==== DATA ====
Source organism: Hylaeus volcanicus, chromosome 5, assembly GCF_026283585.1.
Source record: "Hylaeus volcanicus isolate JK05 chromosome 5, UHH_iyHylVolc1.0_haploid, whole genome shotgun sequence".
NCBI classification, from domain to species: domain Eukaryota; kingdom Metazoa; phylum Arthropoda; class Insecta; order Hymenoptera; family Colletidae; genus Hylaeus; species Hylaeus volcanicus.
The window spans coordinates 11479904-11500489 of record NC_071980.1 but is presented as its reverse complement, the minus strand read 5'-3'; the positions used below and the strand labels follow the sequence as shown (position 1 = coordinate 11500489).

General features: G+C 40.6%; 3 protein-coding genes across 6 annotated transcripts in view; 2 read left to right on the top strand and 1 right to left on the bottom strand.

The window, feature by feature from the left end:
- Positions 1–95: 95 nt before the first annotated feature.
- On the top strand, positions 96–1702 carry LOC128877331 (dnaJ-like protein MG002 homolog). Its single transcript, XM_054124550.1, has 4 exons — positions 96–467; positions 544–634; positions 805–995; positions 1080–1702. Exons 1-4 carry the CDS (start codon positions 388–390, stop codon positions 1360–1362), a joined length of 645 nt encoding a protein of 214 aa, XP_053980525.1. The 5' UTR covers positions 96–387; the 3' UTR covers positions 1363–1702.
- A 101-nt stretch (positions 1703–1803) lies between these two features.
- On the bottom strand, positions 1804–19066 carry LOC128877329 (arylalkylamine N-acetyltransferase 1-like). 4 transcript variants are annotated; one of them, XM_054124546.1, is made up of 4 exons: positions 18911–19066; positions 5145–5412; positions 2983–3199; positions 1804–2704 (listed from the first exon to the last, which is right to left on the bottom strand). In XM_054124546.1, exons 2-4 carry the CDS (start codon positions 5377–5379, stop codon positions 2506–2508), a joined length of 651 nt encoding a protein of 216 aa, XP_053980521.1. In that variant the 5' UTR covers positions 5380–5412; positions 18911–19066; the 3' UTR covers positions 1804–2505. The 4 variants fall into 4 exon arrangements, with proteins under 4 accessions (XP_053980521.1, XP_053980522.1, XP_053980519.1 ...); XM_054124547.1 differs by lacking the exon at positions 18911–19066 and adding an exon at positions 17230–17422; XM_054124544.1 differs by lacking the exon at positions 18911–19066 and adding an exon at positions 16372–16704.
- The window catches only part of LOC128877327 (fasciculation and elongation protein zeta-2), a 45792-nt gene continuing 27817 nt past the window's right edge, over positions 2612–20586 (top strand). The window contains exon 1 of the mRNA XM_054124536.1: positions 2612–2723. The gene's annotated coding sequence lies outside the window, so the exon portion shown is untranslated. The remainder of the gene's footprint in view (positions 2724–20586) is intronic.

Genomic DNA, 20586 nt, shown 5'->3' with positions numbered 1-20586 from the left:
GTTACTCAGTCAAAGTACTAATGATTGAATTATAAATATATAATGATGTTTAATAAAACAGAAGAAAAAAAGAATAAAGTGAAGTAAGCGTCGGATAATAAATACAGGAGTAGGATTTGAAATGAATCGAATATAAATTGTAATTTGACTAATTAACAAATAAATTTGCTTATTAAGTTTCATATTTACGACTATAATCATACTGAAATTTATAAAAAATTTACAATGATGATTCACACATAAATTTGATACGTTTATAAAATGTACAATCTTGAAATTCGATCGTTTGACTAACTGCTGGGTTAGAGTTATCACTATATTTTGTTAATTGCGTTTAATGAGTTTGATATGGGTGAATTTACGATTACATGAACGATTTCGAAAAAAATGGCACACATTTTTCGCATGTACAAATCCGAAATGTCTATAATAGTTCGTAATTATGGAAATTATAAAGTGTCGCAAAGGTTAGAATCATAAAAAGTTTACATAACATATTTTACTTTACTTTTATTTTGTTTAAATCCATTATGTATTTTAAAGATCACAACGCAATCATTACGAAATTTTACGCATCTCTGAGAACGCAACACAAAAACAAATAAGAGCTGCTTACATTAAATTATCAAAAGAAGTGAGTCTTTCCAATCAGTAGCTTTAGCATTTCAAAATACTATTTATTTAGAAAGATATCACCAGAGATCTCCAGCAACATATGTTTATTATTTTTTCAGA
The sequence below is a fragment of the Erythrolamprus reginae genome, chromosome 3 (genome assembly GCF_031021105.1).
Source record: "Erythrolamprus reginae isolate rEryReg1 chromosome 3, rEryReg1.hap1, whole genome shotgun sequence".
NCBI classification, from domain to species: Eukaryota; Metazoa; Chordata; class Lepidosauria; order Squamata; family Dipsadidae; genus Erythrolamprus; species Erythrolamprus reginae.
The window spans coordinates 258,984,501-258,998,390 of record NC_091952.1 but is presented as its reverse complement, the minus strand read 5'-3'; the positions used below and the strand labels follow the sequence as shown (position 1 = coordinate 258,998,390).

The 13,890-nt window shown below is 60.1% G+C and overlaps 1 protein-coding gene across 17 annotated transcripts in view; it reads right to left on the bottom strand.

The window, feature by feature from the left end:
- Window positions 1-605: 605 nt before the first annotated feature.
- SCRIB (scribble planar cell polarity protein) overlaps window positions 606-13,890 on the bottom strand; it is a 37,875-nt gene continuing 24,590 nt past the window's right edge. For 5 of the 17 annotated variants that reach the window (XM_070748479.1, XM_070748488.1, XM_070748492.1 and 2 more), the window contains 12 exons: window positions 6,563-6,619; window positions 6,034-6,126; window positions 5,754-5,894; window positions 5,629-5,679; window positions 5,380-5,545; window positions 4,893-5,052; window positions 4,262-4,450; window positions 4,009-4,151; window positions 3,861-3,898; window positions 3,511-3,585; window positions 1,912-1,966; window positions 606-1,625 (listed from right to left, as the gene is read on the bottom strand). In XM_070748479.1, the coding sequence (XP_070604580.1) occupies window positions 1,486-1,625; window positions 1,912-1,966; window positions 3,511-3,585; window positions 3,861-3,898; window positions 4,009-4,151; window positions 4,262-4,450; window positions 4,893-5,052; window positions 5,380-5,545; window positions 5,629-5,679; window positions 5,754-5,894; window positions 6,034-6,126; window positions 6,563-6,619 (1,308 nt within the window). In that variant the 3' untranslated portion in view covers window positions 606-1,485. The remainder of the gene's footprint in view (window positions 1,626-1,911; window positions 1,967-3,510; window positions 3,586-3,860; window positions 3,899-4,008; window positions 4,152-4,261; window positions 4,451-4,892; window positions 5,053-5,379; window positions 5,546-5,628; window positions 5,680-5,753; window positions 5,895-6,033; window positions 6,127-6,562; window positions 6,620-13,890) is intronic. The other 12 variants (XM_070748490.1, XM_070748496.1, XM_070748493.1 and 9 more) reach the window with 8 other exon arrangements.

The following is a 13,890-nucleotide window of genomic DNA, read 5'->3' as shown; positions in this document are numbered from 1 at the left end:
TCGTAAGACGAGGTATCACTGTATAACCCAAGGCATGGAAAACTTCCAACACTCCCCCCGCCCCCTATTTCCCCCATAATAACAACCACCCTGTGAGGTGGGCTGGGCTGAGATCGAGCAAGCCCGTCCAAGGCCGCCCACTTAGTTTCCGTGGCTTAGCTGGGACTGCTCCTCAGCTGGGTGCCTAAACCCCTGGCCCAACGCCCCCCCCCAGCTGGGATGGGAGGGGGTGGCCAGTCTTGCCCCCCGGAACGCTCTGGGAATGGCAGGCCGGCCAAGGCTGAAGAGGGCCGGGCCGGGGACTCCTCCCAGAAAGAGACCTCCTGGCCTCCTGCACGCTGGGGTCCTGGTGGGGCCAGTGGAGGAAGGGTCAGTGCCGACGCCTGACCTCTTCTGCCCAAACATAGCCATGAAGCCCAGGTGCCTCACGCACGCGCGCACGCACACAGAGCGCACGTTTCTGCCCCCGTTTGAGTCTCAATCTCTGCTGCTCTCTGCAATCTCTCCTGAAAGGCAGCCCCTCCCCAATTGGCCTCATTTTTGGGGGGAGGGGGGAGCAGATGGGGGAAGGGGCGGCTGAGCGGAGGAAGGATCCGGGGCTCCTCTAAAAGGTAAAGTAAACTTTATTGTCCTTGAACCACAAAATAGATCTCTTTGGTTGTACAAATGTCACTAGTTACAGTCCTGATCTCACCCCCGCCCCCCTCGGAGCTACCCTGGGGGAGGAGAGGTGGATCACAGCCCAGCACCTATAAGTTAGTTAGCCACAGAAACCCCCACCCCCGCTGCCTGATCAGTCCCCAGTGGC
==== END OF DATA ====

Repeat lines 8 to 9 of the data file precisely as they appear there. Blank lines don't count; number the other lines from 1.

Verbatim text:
- On the top strand, positions 96–1702 carry LOC128877331 (dnaJ-like protein MG002 homolog). Its single transcript, XM_054124550.1, has 4 exons — positions 96–467; positions 544–634; positions 805–995; positions 1080–1702. Exons 1-4 carry the CDS (start codon positions 388–390, stop codon positions 1360–1362), a joined length of 645 nt encoding a protein of 214 aa, XP_053980525.1. The 5' UTR covers positions 96–387; the 3' UTR covers positions 1363–1702.
- A 101-nt stretch (positions 1703–1803) lies between these two features.